I’m a big fan of TV drama and have been for a long time. Good dramas have long since replaced movies from where I sit, because most movies are aimed at getting 18-35 year old butts in seats and from my perspective, mostly suck.
Good TV dramas on the other hand allow for much bigger story lines and character arcs. You get to care for the characters, you get to root for them and appreciate them because there’s enough time for them to reveal their whole selves to you. And writing is usually good enough to bring real humanity to the whole effort.
In social media everybody talks about engagement. These people should watch a little more TV to really see how that is done. You don’t engage people just by telling them stuff, even if it’s stuff that they haven’t heard before. You engage them by working your true self into everything you do and everything you say. By telling the truth as you see it. By showing people your flaws and your good points and letting one help build the other so that eventually the people you are trying to reach can get a clear picture of you.
People Buy People. Then They Buy Stuff. And Stories Sell Both.
I learned this very early on in the advertising business. Because I have news for all you hot shit digital marketers out there who preach that storytelling is the key to success in digital media. That’s been true since the beginning of advertising as we know it. It’s how guys like David Ogilvy, J Walter Thompson, Leo Burnett and Raymond Rubicam became the emperors of the communications business.
I studied these people. They were my mentors. And the truth telling they espoused is still how all communication is done today. The only difference, for everybody out there who thinks they are reinventing the wheel with their digital marketing programs, the only difference is the media that carries the message.
If you’re not telling a story and not telling it honestly, you’re not going anywhere.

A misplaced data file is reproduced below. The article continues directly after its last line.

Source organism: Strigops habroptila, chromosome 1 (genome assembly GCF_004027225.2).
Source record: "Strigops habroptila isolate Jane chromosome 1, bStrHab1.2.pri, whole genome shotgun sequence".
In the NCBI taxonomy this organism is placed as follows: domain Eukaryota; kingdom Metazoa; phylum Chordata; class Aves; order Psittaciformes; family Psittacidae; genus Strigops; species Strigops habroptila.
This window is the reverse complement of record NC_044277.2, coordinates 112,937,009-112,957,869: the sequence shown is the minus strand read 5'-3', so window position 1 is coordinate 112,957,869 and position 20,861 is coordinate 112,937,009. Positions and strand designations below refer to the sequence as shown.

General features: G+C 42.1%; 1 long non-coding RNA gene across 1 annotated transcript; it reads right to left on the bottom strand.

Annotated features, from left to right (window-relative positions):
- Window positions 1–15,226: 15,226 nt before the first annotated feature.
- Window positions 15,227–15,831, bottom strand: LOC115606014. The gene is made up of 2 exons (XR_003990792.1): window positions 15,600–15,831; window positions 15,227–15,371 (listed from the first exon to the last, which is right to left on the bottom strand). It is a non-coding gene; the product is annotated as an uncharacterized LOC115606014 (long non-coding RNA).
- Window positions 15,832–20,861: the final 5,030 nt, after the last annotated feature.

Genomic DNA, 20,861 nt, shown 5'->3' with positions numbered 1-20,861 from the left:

So What Does This Have To Do With The Newsroom?
The Newsroom, which just ended a three season run last week on HBO, is the story of the people who work in a fairly large cable TV network newsroom. The story line has to do with a number of things, mostly exploring the theme which is established beautifully by the lead character, played by Jeff Daniels, in response to a naive question posed to him at a panel evening at Northwestern University. The question was, “What makes America the greatest country in the world?” The answer, so eloquently put by series creator Aaron Sorkin, and gotten across with astonishing power by Daniels, is that it’s not. (but with the caveat that it could be again)
From there the series goes on to explore many of the reasons why that is the truth. The core reason, from the main character’s point of view, is that America has simply gotten away from communicating information in an intelligent way, which has led to all kinds of bad things, politically and socially, which, in turn, have degraded America’s greatness from within.
The quest in this series is to get back to doing the news honestly. But it’s really a metaphor as well, because what Sorkin wants is a more honest and open dialogue between the people and the powers that be, which means somehow getting the powerful people important to America to start telling the truth again. To stop bullshitting the public. And stop following party lines.
If you only follow the central theme of this series, you will see that what this is all about, is what I have been talking about in this post…that whatever we communicate should tell our story honestly, convincingly and in engaging fashion.
This, in turn, will make our communications more honest, our connections to each other better formed and our engagement based on mutual depth of knowledge.
The Newsroom, was way more than a first class piece of TV entertainment. The writer, who I consider to be one of the great geniuses of my generation, is going deep, because he sees how shallow the world has become since the advent of the Internet. How quantity has overtaken quality. How relationships have trouble forming within all this chaos. And how little people actually listen to each other, as opposed to just being polite and waiting to speak.
This Has A Lot To Do With You and Me
The Internet has definitely changed the ways in which we communicate. But it should not change the ‘how’ of it. We should always communicate honestly. We should always leave a solid impression of ourselves and our beliefs in the posts we write. We should always be inviting engagement, and not just superficially.
We are, all of us learning to communicate in a different way. But the best way to do that is by figuring out how to use the new tools to do an old job. Because communication is the constant, no matter how much superficial or systemic change occurs.
On another note. I’d just like to wish everybody all the best over the holidays and throughout 2015. I been having a very good time here on LinkedIn. I have developed a few very solid relationships and this is leading to good things for everyone concerned. I can only wish the same for you all. Merry Christmas….or whatever you’ve got going on. Jim